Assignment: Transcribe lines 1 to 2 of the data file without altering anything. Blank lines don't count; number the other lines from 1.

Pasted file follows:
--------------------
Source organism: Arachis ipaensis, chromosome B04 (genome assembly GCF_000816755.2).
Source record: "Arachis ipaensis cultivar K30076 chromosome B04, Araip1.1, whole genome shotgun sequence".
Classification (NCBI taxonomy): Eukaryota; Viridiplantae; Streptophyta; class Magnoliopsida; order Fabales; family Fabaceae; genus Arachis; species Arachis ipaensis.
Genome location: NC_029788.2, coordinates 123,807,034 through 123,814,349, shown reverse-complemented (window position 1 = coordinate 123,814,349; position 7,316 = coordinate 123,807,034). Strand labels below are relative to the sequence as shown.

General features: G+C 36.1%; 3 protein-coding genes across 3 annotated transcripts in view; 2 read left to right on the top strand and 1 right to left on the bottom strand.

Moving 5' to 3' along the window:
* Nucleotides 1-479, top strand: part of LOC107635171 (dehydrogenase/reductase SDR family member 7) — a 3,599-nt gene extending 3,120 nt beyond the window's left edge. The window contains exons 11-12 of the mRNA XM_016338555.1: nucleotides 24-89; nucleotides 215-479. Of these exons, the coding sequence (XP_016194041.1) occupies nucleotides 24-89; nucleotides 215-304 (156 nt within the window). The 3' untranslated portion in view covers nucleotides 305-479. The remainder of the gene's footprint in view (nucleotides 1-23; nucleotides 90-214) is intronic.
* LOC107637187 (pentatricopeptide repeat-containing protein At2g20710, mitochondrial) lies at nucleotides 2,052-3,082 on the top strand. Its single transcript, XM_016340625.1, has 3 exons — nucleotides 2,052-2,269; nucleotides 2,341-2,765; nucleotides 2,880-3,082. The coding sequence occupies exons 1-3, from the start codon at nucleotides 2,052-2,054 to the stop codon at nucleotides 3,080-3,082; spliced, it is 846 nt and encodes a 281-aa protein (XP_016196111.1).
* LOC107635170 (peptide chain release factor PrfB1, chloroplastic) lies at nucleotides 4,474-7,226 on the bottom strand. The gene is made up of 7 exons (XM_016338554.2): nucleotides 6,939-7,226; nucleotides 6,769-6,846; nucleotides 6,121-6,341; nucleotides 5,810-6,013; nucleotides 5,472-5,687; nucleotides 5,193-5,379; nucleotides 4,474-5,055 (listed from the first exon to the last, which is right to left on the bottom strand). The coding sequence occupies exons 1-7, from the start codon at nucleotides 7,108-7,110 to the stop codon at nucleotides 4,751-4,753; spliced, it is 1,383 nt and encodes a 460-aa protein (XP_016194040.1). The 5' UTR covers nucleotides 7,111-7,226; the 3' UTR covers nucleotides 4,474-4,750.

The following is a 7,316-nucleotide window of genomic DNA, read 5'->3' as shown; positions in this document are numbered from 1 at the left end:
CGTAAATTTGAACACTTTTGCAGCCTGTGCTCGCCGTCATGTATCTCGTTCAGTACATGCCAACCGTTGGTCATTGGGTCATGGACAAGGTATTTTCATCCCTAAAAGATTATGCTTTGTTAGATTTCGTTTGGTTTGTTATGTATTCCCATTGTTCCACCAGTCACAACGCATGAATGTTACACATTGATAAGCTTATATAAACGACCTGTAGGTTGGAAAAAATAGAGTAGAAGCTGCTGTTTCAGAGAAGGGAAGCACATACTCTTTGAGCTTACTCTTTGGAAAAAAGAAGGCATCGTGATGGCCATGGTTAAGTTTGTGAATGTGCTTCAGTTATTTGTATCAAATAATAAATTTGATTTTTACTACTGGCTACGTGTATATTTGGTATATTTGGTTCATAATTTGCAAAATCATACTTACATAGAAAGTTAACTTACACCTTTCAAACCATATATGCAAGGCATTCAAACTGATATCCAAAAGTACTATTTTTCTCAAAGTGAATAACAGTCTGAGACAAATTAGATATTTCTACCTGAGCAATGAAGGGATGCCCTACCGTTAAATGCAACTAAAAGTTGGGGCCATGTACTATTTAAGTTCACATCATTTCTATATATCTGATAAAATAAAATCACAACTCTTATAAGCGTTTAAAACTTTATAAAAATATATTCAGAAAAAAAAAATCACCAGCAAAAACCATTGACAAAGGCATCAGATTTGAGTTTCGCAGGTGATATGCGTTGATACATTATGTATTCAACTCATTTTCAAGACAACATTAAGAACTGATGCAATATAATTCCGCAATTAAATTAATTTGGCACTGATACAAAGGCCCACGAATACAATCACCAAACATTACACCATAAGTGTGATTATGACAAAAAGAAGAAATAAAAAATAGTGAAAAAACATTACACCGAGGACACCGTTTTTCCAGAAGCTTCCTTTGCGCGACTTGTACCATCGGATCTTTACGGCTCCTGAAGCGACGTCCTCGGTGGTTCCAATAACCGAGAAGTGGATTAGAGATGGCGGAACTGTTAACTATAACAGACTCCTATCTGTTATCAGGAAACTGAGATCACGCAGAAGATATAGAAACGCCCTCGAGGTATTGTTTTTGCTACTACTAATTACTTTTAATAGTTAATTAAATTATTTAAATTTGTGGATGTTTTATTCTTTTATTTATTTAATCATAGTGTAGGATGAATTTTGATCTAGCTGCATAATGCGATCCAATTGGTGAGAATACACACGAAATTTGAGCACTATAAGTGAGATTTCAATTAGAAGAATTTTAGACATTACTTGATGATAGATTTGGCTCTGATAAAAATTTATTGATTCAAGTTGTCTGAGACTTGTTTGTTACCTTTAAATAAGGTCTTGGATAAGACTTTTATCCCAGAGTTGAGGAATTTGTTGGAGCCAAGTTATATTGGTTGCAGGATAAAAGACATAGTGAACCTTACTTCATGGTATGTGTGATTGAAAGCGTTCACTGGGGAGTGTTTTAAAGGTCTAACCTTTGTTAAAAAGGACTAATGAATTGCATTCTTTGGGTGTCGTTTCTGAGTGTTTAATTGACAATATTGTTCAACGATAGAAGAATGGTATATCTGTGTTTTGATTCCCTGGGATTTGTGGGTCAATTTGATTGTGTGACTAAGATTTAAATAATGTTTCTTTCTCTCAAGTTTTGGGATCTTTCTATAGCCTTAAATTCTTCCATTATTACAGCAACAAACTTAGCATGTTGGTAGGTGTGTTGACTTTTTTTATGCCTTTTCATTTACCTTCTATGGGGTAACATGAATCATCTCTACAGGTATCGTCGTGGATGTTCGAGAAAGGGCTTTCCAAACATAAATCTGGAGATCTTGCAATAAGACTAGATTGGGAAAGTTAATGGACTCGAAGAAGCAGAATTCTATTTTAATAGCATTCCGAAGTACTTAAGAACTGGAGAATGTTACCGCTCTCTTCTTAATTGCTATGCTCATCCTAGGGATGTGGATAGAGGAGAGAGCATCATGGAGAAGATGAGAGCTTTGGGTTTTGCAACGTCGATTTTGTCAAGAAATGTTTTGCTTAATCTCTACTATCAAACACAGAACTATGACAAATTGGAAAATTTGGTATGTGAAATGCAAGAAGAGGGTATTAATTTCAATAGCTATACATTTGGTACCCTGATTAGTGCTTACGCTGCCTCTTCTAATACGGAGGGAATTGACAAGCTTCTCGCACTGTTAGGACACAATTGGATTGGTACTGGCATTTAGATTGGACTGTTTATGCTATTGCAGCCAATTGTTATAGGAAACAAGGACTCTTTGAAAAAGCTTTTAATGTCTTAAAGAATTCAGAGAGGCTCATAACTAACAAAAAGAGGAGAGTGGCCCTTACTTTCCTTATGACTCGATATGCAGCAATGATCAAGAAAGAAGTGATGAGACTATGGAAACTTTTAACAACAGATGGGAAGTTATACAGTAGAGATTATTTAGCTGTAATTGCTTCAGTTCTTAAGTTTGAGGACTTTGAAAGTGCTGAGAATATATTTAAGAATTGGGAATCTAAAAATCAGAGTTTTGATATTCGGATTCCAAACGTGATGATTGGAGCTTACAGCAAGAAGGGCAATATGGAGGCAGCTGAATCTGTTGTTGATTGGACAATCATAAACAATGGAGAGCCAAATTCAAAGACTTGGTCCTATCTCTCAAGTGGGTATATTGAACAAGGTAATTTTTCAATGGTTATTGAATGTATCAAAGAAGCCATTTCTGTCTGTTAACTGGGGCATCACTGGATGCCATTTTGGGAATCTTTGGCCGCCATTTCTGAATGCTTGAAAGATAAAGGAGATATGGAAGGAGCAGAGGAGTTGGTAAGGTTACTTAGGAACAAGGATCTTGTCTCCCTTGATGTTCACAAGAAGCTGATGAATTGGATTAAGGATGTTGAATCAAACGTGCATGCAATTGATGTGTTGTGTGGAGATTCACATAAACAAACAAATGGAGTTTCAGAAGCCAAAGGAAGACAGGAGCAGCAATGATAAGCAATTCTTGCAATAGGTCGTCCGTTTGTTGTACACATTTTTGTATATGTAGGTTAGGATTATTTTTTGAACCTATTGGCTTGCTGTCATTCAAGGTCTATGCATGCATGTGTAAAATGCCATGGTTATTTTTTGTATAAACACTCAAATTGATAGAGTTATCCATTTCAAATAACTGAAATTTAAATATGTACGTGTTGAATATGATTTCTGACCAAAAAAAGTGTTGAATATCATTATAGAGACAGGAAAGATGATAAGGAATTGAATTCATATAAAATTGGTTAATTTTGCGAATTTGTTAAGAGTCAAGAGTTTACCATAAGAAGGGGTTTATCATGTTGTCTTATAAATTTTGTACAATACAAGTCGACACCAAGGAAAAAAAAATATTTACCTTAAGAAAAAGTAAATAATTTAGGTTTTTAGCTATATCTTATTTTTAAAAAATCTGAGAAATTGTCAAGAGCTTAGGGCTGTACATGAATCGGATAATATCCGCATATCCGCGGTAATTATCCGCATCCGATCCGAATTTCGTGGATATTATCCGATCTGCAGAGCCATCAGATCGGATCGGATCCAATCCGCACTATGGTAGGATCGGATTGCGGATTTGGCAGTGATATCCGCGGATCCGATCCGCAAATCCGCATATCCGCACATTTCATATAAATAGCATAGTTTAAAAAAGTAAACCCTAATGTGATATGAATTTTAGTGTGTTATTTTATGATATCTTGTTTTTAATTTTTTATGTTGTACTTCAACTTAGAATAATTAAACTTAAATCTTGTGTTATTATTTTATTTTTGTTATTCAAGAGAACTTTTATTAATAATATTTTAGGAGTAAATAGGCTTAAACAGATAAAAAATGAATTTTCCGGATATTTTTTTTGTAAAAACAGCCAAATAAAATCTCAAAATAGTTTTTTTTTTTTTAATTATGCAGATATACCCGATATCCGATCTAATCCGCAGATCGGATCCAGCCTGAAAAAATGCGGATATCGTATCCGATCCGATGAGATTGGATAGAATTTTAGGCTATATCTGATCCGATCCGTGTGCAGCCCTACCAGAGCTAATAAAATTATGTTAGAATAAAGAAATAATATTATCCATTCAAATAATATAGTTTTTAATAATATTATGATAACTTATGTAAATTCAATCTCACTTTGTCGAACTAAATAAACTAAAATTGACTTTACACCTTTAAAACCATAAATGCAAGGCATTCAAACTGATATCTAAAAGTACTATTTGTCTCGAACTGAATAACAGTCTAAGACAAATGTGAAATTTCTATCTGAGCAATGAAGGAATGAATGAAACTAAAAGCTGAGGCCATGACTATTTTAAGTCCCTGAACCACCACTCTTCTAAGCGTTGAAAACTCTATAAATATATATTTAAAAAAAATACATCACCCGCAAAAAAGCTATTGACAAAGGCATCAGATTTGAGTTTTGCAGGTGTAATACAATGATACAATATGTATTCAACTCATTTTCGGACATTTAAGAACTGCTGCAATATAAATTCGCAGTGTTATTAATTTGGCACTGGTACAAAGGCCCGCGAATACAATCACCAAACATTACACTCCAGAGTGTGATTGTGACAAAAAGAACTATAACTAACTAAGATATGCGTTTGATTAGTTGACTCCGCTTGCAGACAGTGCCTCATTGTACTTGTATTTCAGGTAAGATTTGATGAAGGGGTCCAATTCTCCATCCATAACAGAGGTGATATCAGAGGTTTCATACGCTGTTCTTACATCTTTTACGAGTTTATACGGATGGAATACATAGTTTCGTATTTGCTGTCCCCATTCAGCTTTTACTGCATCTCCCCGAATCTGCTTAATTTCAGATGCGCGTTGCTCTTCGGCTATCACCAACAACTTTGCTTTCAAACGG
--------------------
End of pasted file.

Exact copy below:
Source organism: Arachis ipaensis, chromosome B04 (genome assembly GCF_000816755.2).
Source record: "Arachis ipaensis cultivar K30076 chromosome B04, Araip1.1, whole genome shotgun sequence".